These signals also let me know if my predictions are accurate, giving me a great sense of achievement,” said Shi Tong, who joined the satellite research centre two years ago, after graduating from NTU with first class honours.
The fridge-sized 106kg X-SAT micro-satellite has taken over 9,000 photos world-wide in the past four years, from the haze in Indonesia’s Riau province, to environmental conditions of large urban cities.
It had completed various important experiments in space, which includes testing the robustness of its Global Positioning System, an NTU-designed reconfigurable Parallel Processing Unit which can be reconfigured to do various tasks, and the in-orbit updating of the satellite’s software and control algorithms.
The students’ hands-on training helps in the preparation for the ground operation of two new NTU satellites that will be ready later this year. The VELOX-CI, a fridge-sized 135-kg satellite will be used for tropical climate monitoring and the smaller 12-kg VELOX-II, will test experimental satellite-based communication.
VELOX-II’s breakthrough technology will enable it to send data back to the NTU ground station from anywhere even if the satellite is not flying above Singapore, as is currently the case.
To date, NTU has four satellites in space, the X-SAT, VELOX-I, VELOX-PII, and VELOX-PIII, a small smart phone-sized satellite that piggybacked on the bigger VELOX-I.
Two new NTU satellites near completion
Getting ready for launch later this year is the VELOX-CI, Singapore’s first weather satellite funded by the Singapore Economic Development Board, and the VELOX-II, a collaboration project with Addvalue Innovation Ltd which will study inter-satellite communication.
Both satellites are now being assembled and undergoing various environmental tests as they prepare for their launch.
They will undergo rigorous tests such as the vibration test, which proves that it can withstand the rocket launch. They will also take the thermal vacuum cycling test to ensure that it can survive the extreme temperature variation in space.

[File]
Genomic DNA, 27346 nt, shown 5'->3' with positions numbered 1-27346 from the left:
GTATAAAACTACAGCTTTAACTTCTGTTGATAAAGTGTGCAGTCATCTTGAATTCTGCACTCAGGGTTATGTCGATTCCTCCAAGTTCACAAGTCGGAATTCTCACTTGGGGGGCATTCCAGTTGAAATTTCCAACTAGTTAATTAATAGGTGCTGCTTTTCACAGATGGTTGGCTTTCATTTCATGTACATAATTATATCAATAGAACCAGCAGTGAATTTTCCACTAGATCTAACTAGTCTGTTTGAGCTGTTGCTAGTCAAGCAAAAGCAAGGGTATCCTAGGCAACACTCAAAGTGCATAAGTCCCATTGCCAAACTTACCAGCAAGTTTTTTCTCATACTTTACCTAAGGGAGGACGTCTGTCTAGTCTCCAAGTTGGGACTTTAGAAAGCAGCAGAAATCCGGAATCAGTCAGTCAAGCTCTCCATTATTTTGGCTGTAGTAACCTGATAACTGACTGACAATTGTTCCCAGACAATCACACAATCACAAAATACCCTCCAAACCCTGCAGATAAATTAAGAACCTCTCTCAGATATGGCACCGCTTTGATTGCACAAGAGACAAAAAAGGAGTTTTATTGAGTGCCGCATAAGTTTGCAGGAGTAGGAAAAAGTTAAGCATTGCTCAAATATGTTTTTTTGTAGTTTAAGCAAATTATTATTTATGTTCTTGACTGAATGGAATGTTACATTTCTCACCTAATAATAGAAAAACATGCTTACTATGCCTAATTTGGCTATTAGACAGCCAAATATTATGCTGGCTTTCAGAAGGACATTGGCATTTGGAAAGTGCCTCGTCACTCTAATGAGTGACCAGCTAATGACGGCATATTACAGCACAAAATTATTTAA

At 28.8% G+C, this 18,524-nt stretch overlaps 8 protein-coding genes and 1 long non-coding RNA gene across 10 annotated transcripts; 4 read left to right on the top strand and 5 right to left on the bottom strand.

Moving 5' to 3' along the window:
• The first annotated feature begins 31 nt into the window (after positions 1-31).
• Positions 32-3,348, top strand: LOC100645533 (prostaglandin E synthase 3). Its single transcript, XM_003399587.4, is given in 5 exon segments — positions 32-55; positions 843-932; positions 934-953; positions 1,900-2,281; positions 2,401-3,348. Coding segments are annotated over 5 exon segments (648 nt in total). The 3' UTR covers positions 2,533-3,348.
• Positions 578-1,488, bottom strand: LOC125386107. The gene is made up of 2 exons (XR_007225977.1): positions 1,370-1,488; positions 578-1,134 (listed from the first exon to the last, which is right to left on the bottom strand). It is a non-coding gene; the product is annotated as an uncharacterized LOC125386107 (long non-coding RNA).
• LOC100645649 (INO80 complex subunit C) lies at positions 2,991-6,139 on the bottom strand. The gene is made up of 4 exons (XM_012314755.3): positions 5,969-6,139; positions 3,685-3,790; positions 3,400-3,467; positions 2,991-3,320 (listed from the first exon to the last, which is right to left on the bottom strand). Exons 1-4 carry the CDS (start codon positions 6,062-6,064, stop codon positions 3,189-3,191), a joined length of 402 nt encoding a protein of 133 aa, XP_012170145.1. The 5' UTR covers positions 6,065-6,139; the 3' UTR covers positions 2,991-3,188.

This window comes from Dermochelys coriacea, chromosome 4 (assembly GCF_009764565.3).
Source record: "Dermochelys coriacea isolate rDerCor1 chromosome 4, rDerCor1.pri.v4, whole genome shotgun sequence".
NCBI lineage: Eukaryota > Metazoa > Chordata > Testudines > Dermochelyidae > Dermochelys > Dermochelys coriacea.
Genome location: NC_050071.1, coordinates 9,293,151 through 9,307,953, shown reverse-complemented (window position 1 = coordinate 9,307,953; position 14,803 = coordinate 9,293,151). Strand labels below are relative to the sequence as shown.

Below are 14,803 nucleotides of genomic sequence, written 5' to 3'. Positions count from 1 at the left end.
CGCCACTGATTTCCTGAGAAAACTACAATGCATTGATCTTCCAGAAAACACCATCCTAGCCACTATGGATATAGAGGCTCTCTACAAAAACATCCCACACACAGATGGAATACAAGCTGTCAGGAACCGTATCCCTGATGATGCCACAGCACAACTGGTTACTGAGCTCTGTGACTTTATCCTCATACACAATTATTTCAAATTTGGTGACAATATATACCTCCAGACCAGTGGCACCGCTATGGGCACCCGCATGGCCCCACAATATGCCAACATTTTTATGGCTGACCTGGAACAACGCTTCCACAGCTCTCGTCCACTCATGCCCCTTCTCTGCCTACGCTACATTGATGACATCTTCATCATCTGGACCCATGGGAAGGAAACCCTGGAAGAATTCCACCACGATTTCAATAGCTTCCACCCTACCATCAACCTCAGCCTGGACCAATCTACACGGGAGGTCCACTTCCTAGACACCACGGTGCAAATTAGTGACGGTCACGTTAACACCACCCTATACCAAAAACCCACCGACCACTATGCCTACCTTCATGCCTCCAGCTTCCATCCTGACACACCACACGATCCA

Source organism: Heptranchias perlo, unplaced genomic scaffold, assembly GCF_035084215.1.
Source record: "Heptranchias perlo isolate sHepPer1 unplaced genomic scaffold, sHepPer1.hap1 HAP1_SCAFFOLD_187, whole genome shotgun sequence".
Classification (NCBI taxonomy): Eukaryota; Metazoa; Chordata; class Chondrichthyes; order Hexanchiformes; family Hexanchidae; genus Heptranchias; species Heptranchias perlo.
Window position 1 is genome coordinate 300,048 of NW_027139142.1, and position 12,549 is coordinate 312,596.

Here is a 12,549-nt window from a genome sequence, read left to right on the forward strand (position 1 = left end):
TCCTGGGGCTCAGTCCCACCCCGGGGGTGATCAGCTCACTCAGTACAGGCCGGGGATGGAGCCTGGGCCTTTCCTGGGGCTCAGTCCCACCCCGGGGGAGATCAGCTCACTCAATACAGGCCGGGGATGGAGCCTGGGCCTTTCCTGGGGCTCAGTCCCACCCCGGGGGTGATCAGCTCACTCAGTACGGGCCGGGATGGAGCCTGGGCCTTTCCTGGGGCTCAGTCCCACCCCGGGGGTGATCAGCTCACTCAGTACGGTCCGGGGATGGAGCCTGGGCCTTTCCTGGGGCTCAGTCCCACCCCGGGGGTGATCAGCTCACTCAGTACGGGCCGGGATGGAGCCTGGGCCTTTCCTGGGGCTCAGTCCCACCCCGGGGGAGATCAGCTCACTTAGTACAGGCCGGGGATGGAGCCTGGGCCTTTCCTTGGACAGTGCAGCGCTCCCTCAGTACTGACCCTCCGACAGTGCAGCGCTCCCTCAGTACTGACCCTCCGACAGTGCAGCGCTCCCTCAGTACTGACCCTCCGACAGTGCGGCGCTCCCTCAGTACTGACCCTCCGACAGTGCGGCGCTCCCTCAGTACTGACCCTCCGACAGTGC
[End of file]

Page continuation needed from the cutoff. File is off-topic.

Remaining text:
Senior Assistant Manager
Corporate Communications Office
Nanyang Technological University
Tel: 6790 6804;
About Nanyang Technological University, Singapore
A research-intensive public university, Nanyang Technological University, Singapore (NTU Singapore) has 33,000 undergraduate and postgraduate students in the colleges of Engineering, Business, Science, Humanities, Arts, & Social Sciences, and its Interdisciplinary Graduate School. It has a new medical school, the Lee Kong Chian School of Medicine, set up jointly with Imperial College London.
NTU is also home to world-class autonomous institutes – the National Institute of Education, S Rajaratnam School of International Studies, Earth Observatory of Singapore, and Singapore Centre on Environmental Life Sciences Engineering – and various leading research centres such as the Nanyang Environment & Water Research Institute (NEWRI), Energy Research Institute @ NTU (ERI@N) and the Institute on Asian Consumer Insight (ACI).
A fast-growing university with an international outlook, NTU is putting its global stamp on Five Peaks of Excellence: Sustainable Earth, Future Healthcare, New Media, New Silk Road, and Innovation Asia.
The University’s main Yunnan Garden campus has been named one of the Top 15 Most Beautiful in the World. NTU also has a campus in Novena, Singapore’s medical district.
For more information, visit www.ntu.edu.sg